History of Society House

Merrion Square was laid out in the late 1780s on rough fields and garden plots at the edge of the city, near a small quarry and one of the city gallows.

The lease granted to the first tenant and developer of the plot of no. 63, Joseph Sandwith, required that he construct a

‘good and substantial dwelling house with lime and stones, or with bricks and lime and stones, or with bricks and lime, well roofed and covered with slates, not less than 30 ft. in the front and 3 stories and a half high above the cellars at least, and shall make an area of 8 ft. wide at the front of the said house and lay flags before the house for a foot passage in like manner as the same is now done before the houses in Merrion Street and shall pave the whole street before the front of the said house . . .’

Plaster work in the house is by Andrew Callnan (on behalf of surveyor  Bryan Bolger), & shows the influence of Dublin stuccodore Michael Stapleton.

Tenants and house occupants:

  • Joseph Sandwith – lease drawn up in 1787, house not completed until 1793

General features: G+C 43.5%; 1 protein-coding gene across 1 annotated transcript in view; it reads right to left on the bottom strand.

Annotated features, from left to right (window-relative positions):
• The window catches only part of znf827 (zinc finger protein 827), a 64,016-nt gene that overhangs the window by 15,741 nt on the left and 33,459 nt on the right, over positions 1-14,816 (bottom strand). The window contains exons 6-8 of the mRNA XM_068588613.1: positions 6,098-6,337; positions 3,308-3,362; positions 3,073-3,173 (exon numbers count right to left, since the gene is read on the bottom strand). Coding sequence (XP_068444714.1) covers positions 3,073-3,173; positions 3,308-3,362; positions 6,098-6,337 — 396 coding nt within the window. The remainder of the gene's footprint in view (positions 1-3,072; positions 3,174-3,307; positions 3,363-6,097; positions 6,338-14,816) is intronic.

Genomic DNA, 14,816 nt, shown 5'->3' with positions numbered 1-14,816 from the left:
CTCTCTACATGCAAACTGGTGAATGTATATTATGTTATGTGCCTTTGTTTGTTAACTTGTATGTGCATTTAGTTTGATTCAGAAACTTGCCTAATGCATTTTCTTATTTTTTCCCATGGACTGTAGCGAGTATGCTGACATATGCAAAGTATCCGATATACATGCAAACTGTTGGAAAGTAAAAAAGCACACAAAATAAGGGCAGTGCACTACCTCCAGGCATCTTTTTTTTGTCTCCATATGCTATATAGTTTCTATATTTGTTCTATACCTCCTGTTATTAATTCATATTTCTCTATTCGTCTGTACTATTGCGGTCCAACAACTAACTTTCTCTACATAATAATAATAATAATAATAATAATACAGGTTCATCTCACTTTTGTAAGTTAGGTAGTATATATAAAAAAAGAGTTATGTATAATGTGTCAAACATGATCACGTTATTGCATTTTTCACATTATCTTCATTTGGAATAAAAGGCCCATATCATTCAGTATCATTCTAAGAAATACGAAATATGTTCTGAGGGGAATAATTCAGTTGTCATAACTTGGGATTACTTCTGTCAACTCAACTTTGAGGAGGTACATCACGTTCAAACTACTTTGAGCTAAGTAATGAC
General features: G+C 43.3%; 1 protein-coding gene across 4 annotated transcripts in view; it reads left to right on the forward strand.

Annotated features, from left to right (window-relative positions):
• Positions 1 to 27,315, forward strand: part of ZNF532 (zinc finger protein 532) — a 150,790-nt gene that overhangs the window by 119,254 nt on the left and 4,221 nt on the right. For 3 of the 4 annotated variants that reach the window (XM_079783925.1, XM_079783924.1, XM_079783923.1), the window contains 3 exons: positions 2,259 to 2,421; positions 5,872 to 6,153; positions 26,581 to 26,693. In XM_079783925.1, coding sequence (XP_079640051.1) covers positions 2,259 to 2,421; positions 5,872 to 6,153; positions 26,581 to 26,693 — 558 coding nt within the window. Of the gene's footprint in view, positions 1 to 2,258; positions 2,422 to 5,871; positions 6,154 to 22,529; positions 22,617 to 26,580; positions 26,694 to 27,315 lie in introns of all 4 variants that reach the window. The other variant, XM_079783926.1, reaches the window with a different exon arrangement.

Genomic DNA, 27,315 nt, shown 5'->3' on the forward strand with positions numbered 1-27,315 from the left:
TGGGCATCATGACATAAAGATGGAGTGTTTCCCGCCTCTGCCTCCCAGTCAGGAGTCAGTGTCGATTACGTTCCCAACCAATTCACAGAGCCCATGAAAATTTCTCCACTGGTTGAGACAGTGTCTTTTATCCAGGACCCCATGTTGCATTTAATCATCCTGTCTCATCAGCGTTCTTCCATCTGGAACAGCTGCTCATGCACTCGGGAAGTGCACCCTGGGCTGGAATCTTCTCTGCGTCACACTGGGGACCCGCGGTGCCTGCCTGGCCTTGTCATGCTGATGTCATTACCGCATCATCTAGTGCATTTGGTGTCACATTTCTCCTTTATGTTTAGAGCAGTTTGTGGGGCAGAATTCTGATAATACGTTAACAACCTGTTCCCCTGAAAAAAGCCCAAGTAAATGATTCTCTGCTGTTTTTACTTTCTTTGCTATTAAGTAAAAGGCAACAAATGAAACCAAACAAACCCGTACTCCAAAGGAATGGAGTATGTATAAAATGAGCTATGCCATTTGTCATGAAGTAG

• Sublet by Sandwith to William Shannon in 1791 – finished & fitted house before being declared bankrupt
  • Lease reassigned to William Cope, who put the house up for auction
  • Leased to Humphrey Minchin, draper, from 1795 to 1797
  • House then became the Dublin townhouse of Wexford M.P. Ponsonby Tottenham, who paid £3,500 for it & who occupied it from 1797 to 1808,
  • Judge Luke Fox, of the Court of Common Pleas, a connection of Tottenham, moved in in 1808 & stayed until his death in 1822
  • House in the hands of either the Brownrigg or Brownlow family from 1822 to 1827
  • Finally passed in 1827 to members of the Sankey family from whom the RSAI bought the house in 1917, also buying out the remainder of the lease from the Pembroke estate for £500

The stables are currently used by the horses of the Garda Síochána, while the living spaces above are rented out as holiday accommodation by the Irish Landmark Trust (more information & images on their website). The garden of 63 Merrion Square is the only example of a Georgian garden in Dublin. The restoration of this garden was undertaken by the RSAI in partnership with the Irish Georgian Society.